New Tendencies in Figurative Painting
A figuratív festészet nemzetközi tendenciái
Fine art exhibition at MODEM Center for Modern and Contemporary Art, Debrecen, Hungary | 2012
Curator: Jane Neal
The exhibition takes its title from a short story written by Isaac Asimov in 1941 about the possible effect of darkness on the human psyche. The plot centres on a planet that has known only constant illumination from its six suns. An archaeologist finds evidence that once every two thousand years, there is a complete breakdown of civilisation that coincides with a cyclical eclipse of the planet’s only visible sun, resulting in a night of total blackness; they believe this phenomenon is about to reoccur.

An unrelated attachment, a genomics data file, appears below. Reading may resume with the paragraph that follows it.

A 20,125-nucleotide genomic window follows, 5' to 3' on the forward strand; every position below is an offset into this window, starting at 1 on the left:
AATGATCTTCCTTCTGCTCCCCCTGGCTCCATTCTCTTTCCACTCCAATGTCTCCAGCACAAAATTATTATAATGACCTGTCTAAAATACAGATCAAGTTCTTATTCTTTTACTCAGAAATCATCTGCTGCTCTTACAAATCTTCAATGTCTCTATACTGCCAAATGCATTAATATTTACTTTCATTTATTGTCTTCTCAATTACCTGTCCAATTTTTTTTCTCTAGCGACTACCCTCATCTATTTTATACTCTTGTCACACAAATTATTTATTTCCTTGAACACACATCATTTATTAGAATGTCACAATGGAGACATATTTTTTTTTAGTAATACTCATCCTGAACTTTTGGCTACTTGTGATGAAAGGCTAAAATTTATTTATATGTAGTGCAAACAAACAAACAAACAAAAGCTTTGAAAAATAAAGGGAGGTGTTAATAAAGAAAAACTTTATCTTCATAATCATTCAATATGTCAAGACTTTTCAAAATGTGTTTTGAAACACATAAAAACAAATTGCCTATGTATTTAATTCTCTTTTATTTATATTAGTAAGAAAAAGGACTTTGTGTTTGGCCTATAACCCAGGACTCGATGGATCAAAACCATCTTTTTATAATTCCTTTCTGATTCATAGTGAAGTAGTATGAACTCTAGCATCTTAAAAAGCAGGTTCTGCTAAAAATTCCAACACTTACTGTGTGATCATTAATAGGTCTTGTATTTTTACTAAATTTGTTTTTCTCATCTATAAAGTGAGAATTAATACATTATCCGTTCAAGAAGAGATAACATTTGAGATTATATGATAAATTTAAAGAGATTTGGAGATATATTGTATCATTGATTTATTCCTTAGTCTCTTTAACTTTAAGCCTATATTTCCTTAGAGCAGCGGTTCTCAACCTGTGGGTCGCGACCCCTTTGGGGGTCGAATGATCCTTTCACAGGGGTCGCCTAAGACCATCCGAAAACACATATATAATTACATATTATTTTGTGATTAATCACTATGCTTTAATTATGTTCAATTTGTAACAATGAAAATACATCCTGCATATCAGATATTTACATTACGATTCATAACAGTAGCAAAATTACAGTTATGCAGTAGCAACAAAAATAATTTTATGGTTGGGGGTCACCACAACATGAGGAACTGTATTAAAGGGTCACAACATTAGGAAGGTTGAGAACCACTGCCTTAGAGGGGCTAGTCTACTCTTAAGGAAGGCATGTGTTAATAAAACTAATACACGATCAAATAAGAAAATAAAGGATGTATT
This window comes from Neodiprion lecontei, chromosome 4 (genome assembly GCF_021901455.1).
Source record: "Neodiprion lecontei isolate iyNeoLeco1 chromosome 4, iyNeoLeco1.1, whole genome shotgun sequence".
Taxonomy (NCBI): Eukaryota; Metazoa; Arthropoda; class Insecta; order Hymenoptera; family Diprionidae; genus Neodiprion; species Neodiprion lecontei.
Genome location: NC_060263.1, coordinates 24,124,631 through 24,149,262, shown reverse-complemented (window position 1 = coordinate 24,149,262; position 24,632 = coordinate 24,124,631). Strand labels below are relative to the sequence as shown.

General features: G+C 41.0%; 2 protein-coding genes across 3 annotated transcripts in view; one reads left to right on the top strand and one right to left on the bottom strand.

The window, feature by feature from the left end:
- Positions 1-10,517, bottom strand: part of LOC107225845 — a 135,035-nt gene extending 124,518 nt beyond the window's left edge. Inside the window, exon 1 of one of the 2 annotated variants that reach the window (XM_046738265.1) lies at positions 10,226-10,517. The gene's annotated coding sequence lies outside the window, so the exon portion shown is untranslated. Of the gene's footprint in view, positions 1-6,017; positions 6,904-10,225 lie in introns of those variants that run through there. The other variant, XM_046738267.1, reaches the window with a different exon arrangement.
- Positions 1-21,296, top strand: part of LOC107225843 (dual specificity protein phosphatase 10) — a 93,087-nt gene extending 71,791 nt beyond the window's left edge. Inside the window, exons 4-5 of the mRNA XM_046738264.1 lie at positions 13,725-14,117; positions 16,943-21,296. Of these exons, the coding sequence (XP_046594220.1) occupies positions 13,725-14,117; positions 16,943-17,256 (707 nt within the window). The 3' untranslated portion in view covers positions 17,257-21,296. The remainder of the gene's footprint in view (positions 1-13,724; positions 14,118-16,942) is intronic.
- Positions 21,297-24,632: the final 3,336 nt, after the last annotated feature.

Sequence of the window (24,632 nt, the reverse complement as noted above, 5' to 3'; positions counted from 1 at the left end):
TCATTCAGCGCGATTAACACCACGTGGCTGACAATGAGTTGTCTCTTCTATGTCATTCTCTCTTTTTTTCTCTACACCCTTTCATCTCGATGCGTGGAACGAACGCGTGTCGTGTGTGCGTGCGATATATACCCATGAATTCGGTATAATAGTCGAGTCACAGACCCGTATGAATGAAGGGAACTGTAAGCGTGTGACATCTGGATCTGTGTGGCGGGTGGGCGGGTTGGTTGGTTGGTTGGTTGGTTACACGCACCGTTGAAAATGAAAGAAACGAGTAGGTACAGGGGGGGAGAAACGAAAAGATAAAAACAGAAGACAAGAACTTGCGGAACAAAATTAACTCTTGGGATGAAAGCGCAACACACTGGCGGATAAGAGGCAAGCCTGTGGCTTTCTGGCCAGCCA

Asimov’s story resonates with many artists, particularly painters, working today. Call it restlessness, or an obsession with seeking out something tangible amidst uncertainty, but the majority of the featured artists of Nightfall are expressly known for their tendency towards darkly atmospheric, uneasy subject matter: charged exchanges, threatening situations, disturbing imagery and often dark and muted tones. As these artists were born during the Cold War and are working in a climate that has been described as ‘The Dawning of the New Dark Ages’, we should not be surprised that they reflect something of the anxiety that has settled like a mantle over the world’s skies. With growing concerns over the global economy, political tensions and an increasing tendency towards autocracy in certain, powerful countries, the world is troubling.
However, Nightfall is testimony to what art can do when people refuse to blind themselves to the darkness, as though many of the works in the exhibition are challenging, they are also uplifting in their celebration of paint.
© the artists